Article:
Meg Mathews five tips to overcome crippling perimenopausal anxiety

The Menopause isn’t just about no periods, getting hot flushes and looking like Samantha in Sex and the City, says Meg.

Meg Matthews
(Image credit: Verdun PR image)

Activist and entrepreneur Meg Mathews, 53, tells us all about her top life lessons and how they helped her survive perimenopause…

'When I went through the perimenopause five years ago I didn’t have a clue what was going on. My symptoms started in my early 40s – foggy brain days, insomnia, night sweats, feeling wobbly – you put it down to PMT and I just used to have another glass of wine.'

But for Meg, things got worse. 'I didn’t leave the house for three months,' she said. 'I was crippled with anxiety, my daughter (Anais Galllagher, who Meg had with ex husband Noel Gallagher) would go to school and I would just crawl back into bed, I wouldn’t even wash my hair and wore the same tracksuit. I went into a very dark place, I had a loss of libido and I put on weight.'

Since then, Meg has learnt valuable life lessons and if she were to turn back time there are a few things she would do differently.

She explained, 'What I've learned is the minute you start to feel any of the 34 menopause symptoms - hot flushes, irregular periods, night sweats, mood swings, decreased libido - to name but a few, start talking about it, get to your GP and keep a diary. I now rub a body identical oestrogen gel on my thigh and I feel great.'

Meg Mathew's life lessons

1. Share how you’re feeling with your family

'I couldn’t be bothered to cook the tea so we had takeaways. I owned up to everything that I had done and was completely honest telling my family that I had struggled over the last three or four months. I’d not gone to the gym, or been sociable. I just hid myself away because I thought my colourful past [partying] , that’s been very well documented from the 90s, had caught up with me. I thought is that what happens to me because I’m in my late 40s. Your mind plays all sorts of tricks on you but to share and to talk about it was like a weight had lifted because I didn’t have to live a lie in my house anymore.'

Meg Matthews and Anais Gallagher, Getty images

2. Drop toxic people from your life

‘I’ve let go of a lot of toxic people in my life. I used to be a people pleaser, I was that person that if I went in a room of 100 people and one person didn’t like my dress I’d hone in on them. But I’ve learnt now, everyone has their own opinions, not everybody is going to like you, you make your own tribe and people who do like you will be with you anyway. If I like someone, when I see the name come up on my phone I feel excited about picking it up. If a name or number comes up and I go ‘Urgh!’ then that’s not the right person [to be in my life]. You should be around people that celebrate you not tolerate you but it takes a long time to learn that.'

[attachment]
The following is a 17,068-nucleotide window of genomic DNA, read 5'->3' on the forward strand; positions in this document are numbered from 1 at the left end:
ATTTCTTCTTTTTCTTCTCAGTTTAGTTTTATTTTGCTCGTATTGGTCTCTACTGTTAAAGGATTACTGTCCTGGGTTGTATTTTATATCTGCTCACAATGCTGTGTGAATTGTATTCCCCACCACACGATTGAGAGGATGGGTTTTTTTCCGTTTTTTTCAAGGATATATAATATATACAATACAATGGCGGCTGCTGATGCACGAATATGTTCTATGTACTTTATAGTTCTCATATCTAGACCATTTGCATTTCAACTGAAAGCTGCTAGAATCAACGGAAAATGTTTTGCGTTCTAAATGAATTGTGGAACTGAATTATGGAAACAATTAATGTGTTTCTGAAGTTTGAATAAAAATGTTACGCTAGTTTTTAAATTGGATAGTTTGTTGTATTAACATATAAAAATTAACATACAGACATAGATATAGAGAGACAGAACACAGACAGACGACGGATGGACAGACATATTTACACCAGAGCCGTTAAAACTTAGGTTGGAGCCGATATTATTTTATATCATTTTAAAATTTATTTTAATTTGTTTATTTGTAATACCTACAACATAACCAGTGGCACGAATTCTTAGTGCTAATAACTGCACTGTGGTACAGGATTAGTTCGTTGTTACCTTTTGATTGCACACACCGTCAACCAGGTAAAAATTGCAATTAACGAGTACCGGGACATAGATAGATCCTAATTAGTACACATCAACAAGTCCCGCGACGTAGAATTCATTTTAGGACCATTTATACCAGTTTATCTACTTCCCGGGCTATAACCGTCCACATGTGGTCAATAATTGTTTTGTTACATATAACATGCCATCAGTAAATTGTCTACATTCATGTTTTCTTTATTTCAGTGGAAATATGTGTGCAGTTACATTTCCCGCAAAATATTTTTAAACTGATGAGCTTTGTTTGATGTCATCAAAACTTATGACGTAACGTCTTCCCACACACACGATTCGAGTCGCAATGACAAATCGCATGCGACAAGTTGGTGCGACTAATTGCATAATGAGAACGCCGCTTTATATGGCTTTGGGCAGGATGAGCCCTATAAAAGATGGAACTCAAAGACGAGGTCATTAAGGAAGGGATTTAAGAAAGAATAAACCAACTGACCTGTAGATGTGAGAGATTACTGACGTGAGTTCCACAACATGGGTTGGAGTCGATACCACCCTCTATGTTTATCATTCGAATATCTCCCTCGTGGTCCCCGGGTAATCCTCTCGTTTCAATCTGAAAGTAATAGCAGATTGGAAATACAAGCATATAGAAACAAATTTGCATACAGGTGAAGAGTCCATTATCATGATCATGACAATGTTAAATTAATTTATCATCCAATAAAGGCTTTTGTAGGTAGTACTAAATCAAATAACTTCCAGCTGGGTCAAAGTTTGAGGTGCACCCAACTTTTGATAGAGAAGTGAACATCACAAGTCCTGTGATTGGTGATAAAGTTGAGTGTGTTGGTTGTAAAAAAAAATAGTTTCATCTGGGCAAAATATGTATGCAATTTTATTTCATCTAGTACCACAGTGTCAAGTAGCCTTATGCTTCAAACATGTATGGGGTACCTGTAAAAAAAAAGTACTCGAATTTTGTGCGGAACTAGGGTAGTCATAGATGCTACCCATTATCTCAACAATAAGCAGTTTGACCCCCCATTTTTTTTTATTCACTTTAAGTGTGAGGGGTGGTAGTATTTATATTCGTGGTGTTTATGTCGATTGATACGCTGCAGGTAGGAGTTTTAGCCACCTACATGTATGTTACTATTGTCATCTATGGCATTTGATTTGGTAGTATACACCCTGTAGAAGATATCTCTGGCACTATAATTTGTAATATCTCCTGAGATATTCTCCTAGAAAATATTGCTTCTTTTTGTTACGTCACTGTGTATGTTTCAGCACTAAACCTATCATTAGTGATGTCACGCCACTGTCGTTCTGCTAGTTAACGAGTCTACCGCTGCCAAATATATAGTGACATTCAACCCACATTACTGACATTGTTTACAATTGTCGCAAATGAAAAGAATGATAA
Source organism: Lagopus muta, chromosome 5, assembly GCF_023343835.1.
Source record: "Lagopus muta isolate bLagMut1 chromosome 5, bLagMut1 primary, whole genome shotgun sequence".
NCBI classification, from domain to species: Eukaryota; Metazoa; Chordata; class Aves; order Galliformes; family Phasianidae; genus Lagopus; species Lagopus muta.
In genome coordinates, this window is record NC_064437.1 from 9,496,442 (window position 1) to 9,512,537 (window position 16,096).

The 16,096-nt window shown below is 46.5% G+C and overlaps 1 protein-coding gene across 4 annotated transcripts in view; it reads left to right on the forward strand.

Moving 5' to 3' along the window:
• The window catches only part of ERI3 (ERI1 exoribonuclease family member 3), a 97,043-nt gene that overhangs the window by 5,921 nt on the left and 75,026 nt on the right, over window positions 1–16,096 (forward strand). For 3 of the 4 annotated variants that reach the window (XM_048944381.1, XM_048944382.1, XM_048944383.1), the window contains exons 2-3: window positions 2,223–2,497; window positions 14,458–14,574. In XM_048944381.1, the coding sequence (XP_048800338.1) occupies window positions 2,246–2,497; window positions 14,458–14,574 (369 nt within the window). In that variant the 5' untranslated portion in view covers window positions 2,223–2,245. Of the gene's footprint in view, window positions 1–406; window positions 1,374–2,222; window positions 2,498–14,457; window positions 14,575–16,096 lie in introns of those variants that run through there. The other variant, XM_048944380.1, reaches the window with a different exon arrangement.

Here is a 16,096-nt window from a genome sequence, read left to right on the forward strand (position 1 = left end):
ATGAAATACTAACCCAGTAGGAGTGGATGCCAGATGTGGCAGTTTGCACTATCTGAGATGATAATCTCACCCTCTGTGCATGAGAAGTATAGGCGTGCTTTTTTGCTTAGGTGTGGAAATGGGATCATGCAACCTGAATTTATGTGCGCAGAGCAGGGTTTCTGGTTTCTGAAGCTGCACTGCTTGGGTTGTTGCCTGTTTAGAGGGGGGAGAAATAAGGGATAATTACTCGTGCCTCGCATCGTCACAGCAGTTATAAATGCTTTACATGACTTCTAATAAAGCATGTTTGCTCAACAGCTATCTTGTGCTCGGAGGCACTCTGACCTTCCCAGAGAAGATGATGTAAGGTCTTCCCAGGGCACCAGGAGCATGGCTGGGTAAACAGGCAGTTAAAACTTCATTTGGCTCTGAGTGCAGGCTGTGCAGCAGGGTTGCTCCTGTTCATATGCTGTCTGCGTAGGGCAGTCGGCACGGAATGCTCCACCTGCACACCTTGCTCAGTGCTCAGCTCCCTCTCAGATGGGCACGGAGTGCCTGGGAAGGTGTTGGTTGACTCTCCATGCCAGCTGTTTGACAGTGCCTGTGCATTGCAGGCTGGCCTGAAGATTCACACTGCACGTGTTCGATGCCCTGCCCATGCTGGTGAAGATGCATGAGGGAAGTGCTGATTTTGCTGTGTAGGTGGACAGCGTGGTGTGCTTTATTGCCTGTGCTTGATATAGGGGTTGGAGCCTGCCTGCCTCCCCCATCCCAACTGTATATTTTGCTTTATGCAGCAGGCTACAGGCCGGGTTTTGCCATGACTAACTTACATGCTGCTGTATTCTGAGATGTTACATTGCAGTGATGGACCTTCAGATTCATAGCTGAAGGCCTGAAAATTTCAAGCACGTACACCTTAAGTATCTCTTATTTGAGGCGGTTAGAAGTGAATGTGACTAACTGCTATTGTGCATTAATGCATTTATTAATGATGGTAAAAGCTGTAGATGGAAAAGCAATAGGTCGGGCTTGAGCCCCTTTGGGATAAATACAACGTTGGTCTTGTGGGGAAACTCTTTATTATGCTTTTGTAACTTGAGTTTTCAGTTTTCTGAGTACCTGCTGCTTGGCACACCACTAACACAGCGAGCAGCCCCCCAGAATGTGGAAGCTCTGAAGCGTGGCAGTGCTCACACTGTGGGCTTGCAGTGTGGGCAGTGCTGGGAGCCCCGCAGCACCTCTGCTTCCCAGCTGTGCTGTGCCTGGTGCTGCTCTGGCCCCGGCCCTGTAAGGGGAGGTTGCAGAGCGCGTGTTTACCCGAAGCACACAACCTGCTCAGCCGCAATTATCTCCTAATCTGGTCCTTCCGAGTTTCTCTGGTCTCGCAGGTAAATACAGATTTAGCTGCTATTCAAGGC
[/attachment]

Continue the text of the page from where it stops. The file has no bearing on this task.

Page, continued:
3. Stop overloading your mind

'I used to think I was multi-tasking but it was an overload in my head. Now at 6pm my phone goes off, I don’t answer it. I cannot take anything else on. I have ADHD and I’m dyslexic so my brain is on the go a lot faster than most people’s and by 4pm I’m quite exhausted. I have to switch off or I’m never going to sleep. I’ve learnt it takes me a good three hours now to unwind.'

Meg Matthews and ex husband Noel Gallagher

4. Don’t wait for the knight in shining armour

'I’ve made a lot of mistakes with men in my life. I’ve gone for people I think I should be with because of shallow thoughts: who they are or because they drive that car or wear that watch, they are very powerful, or for what job they do. But now I know it’s a person who makes you laugh and whom you feel so comfortable with.

If you do put on those extra pounds, to be with someone that’s going to say ‘Urgh you’ve put on weight’ or ‘what are you wearing?’ - which I have had in my previous relationships - just doesn’t make you happy. The person who is your best friend usually is the person you should end up with. Ladies, don’t wait for the knight in shining armour to come and rescue you because that someone is going to buy you the biggest bunch of roses and they’re going to be dead by the end of the week. You plant your own seeds, you grow your own plant and that will stay alive forever. That is what women have got to do otherwise you’re never going to be fulfilled.'

Sara Cox and Meg Matthews

5. If you can’t afford to replace it, don’t buy it

'Don’t live beyond your means. Someone once said to me “If you can’t afford to replace it if you lose it then don’t buy it” and that’s stuck with me. Maybe I can go buy a Cartier watch but can I afford to replace it if I lost it? No I can’t. You have to be very mindful. I drive a Smart car, I live in a very moderate house and I’m now careful what I do with my money. You get wiser as you get older and now I’m also a recovering alcoholic. When I was younger I used to do a lot of things when I was hungover or if I’d had a couple of glasses of champagne at lunchtime in Selfridges, if I saw an expensive jacket I'd go “oh so what I’ll buy that” so don’t do that. So now when I walk in I ask myself, 'do I really need it?'

Meg recently launched and her collection of MM products for nutrition; skincare and intimate care are on sale now.

Selina Maycock

Selina is a Senior Entertainment Writer with more than 15 years of experience in newspapers and magazines. She has covered all things Entertainment for GoodtoKnow, Woman&Home and My Imperfect Life. Before joining Future Publishing, Selina graduated from the University of Sheffield in 2006 with a degree in Journalism. She is fully NCTJ and NCE qualified and has 100wpm shorthand.